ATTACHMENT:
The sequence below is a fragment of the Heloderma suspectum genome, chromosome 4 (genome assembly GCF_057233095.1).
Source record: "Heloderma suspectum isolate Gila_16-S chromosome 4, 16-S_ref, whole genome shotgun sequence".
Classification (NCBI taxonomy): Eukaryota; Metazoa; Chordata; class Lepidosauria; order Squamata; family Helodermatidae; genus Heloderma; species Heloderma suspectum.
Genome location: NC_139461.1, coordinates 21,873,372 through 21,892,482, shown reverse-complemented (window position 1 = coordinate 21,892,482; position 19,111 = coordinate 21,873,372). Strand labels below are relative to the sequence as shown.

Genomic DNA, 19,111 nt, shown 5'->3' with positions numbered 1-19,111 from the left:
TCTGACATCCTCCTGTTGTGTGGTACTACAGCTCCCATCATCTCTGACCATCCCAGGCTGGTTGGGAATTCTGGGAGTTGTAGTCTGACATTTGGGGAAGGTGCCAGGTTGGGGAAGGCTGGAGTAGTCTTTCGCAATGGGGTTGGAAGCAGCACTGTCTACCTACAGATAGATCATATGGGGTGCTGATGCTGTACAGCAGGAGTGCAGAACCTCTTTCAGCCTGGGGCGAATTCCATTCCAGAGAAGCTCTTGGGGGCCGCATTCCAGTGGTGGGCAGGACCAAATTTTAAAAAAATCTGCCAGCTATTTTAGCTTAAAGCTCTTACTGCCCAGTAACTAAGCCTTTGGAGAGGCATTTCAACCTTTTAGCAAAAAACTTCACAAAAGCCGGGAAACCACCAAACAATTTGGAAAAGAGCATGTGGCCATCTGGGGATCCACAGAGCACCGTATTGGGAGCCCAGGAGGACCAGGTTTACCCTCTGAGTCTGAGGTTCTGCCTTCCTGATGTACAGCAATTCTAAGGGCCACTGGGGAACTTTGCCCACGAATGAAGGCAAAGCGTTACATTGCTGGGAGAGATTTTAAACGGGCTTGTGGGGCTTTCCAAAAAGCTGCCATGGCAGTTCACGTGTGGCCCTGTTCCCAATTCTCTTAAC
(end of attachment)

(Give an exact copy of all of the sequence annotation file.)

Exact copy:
The sequence below is a fragment of the Heloderma suspectum genome, chromosome 4 (genome assembly GCF_057233095.1).
Source record: "Heloderma suspectum isolate Gila_16-S chromosome 4, 16-S_ref, whole genome shotgun sequence".
Classification (NCBI taxonomy): Eukaryota; Metazoa; Chordata; class Lepidosauria; order Squamata; family Helodermatidae; genus Heloderma; species Heloderma suspectum.
Genome location: NC_139461.1, coordinates 21,873,372 through 21,892,482, shown reverse-complemented (window position 1 = coordinate 21,892,482; position 19,111 = coordinate 21,873,372). Strand labels below are relative to the sequence as shown.

Genomic DNA, 19,111 nt, shown 5'->3' with positions numbered 1-19,111 from the left:
TCTGACATCCTCCTGTTGTGTGGTACTACAGCTCCCATCATCTCTGACCATCCCAGGCTGGTTGGGAATTCTGGGAGTTGTAGTCTGACATTTGGGGAAGGTGCCAGGTTGGGGAAGGCTGGAGTAGTCTTTCGCAATGGGGTTGGAAGCAGCACTGTCTACCTACAGATAGATCATATGGGGTGCTGATGCTGTACAGCAGGAGTGCAGAACCTCTTTCAGCCTGGGGCGAATTCCATTCCAGAGAAGCTCTTGGGGGCCGCATTCCAGTGGTGGGCAGGACCAAATTTTAAAAAAATCTGCCAGCTATTTTAGCTTAAAGCTCTTACTGCCCAGTAACTAAGCCTTTGGAGAGGCATTTCAACCTTTTAGCAAAAAACTTCACAAAAGCCGGGAAACCACCAAACAATTTGGAAAAGAGCATGTGGCCATCTGGGGATCCACAGAGCACCGTATTGGGAGCCCAGGAGGACCAGGTTTACCCTCTGAGTCTGAGGTTCTGCCTTCCTGATGTACAGCAATTCTAAGGGCCACTGGGGAACTTTGCCCACGAATGAAGGCAAAGCGTTACATTGCTGGGAGAGATTTTAAACGGGCTTGTGGGGCTTTCCAAAAAGCTGCCATGGCAGTTCACGTGTGGCCCTGTTCCCAATTCTCTTAAC